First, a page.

Jump to content


  • Content Count

  • Joined

  • Last visited

About Chavez

  • Rank
  • Birthday 02/06/1989

Profile Information

  • Gender
  • Location
    Edinburgh, Scotland

Recent Profile Visitors

The recent visitors block is disabled and is not being shown to other users.

  1. Just read it - I'll send the details to you.
  2. Hi All, I am selling my Tippmann Boss stitcher (plus the LED light, thread and some extra feet and needles) as I do not have a lot of time for leatherwork these days and the machine has not seen any use in the last 12 months. The Boss is is great condition and stitches very well. Happy to part with it for £900 plus shipping.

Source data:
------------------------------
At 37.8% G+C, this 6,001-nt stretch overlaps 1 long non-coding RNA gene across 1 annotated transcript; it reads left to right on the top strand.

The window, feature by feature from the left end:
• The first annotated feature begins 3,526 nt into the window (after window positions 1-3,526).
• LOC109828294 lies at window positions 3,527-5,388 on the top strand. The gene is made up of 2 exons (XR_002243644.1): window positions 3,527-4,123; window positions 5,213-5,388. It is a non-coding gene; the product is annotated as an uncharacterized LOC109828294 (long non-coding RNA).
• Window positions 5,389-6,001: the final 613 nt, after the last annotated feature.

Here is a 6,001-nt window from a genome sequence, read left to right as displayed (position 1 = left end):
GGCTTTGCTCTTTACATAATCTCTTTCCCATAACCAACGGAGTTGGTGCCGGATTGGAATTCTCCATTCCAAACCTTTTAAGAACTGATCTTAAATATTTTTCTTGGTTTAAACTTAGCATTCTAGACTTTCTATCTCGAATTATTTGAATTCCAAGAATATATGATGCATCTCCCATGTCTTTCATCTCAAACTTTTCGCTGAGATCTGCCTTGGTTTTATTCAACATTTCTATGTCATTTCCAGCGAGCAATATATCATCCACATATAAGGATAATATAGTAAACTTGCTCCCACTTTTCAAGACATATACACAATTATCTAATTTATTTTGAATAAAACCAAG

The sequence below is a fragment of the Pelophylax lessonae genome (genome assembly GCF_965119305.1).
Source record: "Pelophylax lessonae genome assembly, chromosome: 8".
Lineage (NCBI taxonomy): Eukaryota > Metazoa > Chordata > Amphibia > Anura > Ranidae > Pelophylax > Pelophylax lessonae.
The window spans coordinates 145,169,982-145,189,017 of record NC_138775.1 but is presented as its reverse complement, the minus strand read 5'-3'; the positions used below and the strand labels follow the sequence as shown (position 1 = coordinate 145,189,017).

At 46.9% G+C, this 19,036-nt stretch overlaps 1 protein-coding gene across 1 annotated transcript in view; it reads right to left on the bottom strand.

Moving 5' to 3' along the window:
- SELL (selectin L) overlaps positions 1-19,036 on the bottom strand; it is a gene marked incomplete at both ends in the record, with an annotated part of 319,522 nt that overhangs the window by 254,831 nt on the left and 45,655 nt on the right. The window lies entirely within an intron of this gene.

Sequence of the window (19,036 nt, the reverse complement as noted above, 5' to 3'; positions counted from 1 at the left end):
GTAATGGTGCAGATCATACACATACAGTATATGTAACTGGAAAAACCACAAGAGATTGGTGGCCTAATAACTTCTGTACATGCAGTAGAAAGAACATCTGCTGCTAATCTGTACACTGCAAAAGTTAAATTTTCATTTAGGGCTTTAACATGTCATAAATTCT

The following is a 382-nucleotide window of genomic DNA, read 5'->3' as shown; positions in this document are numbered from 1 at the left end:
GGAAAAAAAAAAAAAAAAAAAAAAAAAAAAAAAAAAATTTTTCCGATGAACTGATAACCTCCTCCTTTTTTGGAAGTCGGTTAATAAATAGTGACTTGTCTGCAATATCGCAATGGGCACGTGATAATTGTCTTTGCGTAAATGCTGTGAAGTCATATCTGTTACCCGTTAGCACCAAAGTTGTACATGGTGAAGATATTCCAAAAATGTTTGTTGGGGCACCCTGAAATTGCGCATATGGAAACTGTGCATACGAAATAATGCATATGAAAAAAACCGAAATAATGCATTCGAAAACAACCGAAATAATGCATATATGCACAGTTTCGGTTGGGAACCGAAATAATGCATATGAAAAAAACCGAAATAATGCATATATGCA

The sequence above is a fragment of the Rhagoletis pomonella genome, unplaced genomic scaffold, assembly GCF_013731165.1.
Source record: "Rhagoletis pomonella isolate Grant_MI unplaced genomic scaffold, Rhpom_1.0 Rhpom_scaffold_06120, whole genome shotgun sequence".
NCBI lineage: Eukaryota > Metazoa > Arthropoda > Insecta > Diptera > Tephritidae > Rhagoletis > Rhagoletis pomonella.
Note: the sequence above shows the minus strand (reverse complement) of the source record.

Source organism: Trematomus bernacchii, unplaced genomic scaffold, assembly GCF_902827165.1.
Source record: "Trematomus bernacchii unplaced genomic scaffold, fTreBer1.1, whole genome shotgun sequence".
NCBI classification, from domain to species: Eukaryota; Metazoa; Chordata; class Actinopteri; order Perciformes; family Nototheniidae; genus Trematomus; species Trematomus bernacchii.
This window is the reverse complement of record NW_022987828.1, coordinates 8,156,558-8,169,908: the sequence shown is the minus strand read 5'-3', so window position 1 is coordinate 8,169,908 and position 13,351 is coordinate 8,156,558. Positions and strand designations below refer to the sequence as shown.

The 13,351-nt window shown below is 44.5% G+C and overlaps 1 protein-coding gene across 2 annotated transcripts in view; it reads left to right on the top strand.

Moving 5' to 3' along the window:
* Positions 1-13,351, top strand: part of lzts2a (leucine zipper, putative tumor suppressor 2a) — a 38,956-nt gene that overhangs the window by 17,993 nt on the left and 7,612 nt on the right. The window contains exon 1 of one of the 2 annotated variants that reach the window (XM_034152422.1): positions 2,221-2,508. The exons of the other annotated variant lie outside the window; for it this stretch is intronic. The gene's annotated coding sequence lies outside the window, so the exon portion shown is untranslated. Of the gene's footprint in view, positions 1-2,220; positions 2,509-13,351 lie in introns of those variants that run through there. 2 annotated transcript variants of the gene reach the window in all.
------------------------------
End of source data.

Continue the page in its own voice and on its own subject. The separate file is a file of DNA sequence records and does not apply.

3. I remeber doing some reading about it, but don't take my word for it: 1) Chemicals: glues, dyes, finishes. Get gloves that are fit for purpose (e.g. some gloves do not stop isopropyl from getting on your hands). Make sure you open your windows after you dyed. Don't let isopropyl or dye get on your skin and in your eyes. I remember reading that you should avoid drinking alcohol when breathing alcohol fumes but don't know if its true or not. 2) Fine leather dust is supposedly cancerogenic in addition to being harmful to your lungs. From what I've read this comes from statistics collected from the shoe making industry and refers to large concentration of dust in the air from long periods of sanding the leather. I presume it is safe enough if you're using hand tools as particles are much bigger. I now only use a sander when I absolutely have to. Just make sure you hoover after you sand. 3) Cuts. Make sure you follow some basic safety rules. I almost chopped my finger off once. And I'm pretty sure if I drop my saddler's knife on my leg I can slice a good piece of myself off. I made covers for all my charp tools from leather scraps and I always make sure that my tools are in the cases unless I am using them.